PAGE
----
The blue bargello quilt is monochromatic meaning it is using all one colour family, in this case, the colour blue ranging from very light blue to the deep dark blue however without the value contrast the quilt wouldn’t have the same impact.

The second quilt is my Vintage Valentine quilt which is hand appliqued and took me many years to complete. With this quilt, I kept most of the fabrics neutral but used a deep dark red and even a chocolate brown to make the different blocks pop. I tried auditioning a darker border around the quilt however what I found was that it actually overpowered the blocks so that your eye went to the border and missed the blocks completely. In this case, the deep dark was necessary to add contrast, however too much would have overpowered the design of the quilt.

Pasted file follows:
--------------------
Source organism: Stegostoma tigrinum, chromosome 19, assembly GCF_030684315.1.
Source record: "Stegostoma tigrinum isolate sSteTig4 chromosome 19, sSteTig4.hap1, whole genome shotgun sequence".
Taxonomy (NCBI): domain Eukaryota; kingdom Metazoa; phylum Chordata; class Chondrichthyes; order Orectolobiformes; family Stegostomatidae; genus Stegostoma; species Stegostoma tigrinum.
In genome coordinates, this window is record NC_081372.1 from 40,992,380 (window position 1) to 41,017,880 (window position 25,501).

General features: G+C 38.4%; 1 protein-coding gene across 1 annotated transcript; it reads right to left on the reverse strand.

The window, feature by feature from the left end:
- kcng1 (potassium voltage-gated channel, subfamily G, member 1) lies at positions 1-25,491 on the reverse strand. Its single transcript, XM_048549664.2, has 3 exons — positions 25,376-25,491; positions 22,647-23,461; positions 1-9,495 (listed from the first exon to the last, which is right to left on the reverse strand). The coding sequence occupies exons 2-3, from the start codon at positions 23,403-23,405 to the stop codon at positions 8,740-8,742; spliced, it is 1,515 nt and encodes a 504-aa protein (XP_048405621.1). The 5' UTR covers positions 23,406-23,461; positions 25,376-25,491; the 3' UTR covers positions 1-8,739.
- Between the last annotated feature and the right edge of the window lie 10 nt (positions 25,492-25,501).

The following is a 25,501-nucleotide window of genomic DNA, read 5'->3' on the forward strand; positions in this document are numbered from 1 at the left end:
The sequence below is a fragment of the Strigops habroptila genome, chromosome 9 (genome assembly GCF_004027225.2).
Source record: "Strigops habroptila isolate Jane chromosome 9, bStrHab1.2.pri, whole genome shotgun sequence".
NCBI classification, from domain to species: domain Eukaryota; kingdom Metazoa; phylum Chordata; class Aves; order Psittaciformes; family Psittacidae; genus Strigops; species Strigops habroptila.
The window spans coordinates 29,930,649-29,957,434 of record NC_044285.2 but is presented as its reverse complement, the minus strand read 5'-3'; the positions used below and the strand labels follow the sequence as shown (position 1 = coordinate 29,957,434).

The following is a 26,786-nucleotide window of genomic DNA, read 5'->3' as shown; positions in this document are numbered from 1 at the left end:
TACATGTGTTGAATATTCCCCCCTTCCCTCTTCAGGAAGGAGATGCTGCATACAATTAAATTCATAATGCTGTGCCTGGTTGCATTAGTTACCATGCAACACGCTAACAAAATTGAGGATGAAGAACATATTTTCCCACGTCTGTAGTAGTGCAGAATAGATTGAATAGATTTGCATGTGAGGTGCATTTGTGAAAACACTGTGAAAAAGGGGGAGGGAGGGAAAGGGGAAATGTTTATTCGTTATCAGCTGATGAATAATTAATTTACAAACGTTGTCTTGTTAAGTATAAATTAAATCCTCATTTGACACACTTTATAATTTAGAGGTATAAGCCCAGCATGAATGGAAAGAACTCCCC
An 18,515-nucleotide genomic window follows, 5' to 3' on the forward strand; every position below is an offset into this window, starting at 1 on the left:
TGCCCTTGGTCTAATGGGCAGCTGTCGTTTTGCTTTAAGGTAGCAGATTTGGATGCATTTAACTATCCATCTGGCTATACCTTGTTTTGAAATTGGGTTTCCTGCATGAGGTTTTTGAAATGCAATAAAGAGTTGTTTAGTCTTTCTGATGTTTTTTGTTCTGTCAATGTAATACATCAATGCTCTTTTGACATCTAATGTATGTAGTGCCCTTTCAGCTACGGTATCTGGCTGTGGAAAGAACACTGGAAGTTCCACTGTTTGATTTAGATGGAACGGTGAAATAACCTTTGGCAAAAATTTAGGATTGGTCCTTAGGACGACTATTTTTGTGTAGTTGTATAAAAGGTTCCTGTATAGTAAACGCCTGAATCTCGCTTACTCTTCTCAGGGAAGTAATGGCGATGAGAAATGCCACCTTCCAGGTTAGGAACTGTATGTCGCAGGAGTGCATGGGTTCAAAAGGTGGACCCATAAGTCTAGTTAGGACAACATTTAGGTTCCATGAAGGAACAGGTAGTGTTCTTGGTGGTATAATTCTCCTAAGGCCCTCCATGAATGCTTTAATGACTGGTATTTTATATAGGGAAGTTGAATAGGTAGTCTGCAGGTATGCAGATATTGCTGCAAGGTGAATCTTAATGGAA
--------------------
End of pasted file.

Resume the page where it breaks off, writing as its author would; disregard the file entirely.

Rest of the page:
Examples of Low Contrast Quilts (Not Mine)

There are those who really love the look of low contrast quilts, made with all medium or very light fabrics, however, I am not one of them (as you’ve probably guessed by now). If you are intentionally making a two-colour quilt, with only two fabrics you can sometimes get away with this, however, most of the time they simply don’t work that well.

Here are a couple of examples that in my opinion (and this is just my opinion) don’t have that Wow factor. Perfectly acceptable quilts and I’m sure someone will love them but….

Quilts made from one fabric line

A lot of quilters like to make quilts from kits or use all the fabric from one fabric line. This is a safe way to make a quilt if you are a beginner as all the fabrics are co-ordinated and you don’t have to think too much about it.